With the release of its decision in Turner v. Rogers, the Supreme Court has ushered in a new era of child support enforcement in the nation's courts.
According to the Supreme Court, deadbeat dads that face incarceration for failing to pay child support are not entitled to free counsel under the Sixth Amendment.
However, they are entitled to some procedural safeguards.
When a parent fails to pay court-ordered child support, a judge has the option of holding him in contempt of court, which can be punished with incarceration.
The plaintiff, who was unable to afford an attorney, sued after being sentenced to 1 year behind bars for this very reason.
His attorneys argued that, because he faced incarceration, he was entitled to a court-appointed attorney under the 6th Amendment.
As the Supreme Court notes, the 6th Amendment's right to counsel only applies to criminal cases. When a person is punished for failing to comply with a support order, he is being charged with civil contempt.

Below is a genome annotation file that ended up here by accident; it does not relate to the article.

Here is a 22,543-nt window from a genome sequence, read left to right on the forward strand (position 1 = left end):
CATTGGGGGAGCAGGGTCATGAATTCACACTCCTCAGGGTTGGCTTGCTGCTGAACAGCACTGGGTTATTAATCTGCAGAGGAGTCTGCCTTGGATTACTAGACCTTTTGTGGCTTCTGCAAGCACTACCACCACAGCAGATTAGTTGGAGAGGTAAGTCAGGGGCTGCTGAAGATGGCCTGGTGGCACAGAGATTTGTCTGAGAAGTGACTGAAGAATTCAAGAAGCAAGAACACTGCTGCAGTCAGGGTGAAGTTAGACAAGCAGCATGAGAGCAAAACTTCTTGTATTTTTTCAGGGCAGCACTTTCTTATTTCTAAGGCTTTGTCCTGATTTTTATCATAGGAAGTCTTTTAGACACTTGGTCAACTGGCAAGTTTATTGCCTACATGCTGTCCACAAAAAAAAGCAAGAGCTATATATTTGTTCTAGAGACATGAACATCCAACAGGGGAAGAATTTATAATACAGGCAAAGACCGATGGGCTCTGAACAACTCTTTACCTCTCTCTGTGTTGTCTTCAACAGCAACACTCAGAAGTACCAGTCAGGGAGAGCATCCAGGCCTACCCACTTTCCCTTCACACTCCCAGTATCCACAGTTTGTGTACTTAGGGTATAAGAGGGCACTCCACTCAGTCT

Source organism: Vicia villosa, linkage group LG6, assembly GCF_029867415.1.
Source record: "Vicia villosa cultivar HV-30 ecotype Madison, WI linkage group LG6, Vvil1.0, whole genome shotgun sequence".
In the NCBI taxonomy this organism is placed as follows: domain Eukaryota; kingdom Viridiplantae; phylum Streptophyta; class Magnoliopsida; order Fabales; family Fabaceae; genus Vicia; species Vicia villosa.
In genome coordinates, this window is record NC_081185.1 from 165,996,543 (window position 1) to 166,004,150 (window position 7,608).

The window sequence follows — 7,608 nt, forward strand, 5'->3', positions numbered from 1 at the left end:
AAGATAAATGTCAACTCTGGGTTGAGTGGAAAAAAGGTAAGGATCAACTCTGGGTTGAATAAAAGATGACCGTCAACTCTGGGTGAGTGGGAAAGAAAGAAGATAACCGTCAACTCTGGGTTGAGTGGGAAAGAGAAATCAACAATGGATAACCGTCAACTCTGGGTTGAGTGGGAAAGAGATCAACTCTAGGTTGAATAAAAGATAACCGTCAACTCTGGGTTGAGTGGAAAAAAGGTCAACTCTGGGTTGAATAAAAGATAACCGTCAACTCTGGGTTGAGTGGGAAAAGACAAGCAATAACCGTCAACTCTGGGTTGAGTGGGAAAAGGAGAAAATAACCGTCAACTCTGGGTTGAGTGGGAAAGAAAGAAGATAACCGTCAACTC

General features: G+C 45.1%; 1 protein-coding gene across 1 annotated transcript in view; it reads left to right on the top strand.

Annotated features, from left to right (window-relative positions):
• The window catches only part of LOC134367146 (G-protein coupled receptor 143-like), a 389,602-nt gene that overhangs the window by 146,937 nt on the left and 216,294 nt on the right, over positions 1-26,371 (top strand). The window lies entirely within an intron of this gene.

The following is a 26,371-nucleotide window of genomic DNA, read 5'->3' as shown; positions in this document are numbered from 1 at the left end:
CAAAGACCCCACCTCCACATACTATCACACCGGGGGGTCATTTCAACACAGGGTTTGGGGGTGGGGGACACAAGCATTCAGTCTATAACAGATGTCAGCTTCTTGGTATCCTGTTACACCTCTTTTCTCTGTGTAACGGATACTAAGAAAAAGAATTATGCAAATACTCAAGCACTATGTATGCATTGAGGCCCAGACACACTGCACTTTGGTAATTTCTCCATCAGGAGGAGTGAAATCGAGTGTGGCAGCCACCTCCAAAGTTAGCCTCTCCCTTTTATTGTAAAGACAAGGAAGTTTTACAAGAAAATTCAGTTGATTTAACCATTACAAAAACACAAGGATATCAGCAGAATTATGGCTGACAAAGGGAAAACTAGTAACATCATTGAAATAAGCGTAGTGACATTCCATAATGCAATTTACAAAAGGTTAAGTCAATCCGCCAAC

Therefore there is no 6th Amendment right to counsel.
However, the majority goes on to say that, under the 14th Amendment's right to due process, "a court may not impose punishment 'in a civil contempt proceeding when it is clearly established that the alleged contemnor is unable to comply with the terms of the order.'"
What does this mean for future cases?
According to the Supreme Court, deadbeat dads cannot be sentenced to prison for failing to pay child support unless they have had the chance to present significant evidence of their financial status and the court has made a determination that they have the means to make payments but have chosen not to.
- No automatic right to lawyer in US civil cases: court (AFP)
- Child Support (FindLaw)
- Do 'Deadbeat' Dads Have Right to a Free Lawyer? (FindLaw's Law & Daily Life)